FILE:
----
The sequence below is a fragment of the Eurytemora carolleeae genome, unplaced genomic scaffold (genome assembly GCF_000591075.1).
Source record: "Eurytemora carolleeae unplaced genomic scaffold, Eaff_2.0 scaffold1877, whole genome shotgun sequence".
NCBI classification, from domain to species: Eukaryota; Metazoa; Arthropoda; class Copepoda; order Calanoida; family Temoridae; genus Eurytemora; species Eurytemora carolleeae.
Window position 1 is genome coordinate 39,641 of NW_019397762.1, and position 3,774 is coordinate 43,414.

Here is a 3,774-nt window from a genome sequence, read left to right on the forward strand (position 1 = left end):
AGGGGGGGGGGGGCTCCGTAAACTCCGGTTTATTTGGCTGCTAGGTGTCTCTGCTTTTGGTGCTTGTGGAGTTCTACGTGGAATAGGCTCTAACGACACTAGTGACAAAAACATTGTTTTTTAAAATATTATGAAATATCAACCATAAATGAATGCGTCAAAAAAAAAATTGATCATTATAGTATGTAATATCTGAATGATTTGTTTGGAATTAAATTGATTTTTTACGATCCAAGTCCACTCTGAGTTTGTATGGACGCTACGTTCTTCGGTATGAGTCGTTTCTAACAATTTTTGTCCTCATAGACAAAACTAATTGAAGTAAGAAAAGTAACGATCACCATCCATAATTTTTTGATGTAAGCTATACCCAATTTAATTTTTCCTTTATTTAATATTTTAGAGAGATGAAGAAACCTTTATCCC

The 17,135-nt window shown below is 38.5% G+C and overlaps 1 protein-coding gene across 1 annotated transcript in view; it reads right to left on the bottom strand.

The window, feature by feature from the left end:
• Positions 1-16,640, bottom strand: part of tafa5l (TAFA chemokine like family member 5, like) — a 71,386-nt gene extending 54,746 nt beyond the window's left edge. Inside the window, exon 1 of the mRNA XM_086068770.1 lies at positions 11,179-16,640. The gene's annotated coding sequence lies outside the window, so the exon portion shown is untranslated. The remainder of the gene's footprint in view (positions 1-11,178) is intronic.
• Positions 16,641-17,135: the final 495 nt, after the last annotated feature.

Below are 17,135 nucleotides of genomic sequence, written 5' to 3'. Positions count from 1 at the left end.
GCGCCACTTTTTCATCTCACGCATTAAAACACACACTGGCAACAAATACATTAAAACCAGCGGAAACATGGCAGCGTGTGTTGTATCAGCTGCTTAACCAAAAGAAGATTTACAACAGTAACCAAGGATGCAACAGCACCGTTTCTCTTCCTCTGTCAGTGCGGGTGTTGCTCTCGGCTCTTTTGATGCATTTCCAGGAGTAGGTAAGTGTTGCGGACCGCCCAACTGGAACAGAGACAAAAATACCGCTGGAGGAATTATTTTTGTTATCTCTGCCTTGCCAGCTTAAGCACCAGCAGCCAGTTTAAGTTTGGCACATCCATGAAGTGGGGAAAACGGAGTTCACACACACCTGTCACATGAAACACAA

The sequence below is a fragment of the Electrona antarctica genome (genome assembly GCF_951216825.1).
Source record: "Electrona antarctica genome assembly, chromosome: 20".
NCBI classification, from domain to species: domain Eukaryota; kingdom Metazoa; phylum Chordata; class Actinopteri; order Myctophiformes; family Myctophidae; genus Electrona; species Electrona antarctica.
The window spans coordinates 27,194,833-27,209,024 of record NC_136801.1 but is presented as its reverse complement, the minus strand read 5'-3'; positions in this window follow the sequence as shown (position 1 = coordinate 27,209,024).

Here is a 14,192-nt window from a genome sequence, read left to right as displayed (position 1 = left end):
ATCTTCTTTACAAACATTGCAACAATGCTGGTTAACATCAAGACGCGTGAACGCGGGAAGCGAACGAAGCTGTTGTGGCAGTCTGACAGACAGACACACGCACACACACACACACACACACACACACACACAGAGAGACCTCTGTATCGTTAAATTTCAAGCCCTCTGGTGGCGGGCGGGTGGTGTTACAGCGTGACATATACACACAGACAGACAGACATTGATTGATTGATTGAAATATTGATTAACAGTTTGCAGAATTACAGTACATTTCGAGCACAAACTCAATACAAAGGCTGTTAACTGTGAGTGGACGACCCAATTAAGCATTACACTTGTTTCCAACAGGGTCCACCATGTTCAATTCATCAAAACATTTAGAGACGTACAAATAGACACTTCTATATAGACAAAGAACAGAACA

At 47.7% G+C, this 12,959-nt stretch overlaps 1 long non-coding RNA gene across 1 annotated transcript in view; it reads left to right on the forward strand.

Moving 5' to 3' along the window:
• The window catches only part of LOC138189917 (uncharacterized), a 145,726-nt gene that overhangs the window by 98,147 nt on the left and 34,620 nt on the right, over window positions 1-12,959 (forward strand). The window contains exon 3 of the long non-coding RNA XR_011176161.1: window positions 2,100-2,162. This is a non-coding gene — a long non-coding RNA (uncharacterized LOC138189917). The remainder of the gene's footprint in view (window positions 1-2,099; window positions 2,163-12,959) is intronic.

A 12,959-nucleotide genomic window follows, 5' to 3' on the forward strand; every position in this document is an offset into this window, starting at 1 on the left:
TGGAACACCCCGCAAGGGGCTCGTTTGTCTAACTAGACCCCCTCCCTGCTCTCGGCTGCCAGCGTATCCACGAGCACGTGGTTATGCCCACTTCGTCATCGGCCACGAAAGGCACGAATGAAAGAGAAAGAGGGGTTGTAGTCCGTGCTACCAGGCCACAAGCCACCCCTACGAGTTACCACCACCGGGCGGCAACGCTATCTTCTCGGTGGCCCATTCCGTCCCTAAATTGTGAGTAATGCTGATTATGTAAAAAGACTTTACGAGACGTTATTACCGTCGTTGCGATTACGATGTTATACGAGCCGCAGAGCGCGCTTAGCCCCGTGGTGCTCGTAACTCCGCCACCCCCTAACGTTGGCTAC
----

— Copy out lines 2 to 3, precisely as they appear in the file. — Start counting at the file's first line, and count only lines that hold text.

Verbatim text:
Source record: "Eurytemora carolleeae unplaced genomic scaffold, Eaff_2.0 scaffold1877, whole genome shotgun sequence".
NCBI classification, from domain to species: Eukaryota; Metazoa; Arthropoda; class Copepoda; order Calanoida; family Temoridae; genus Eurytemora; species Eurytemora carolleeae.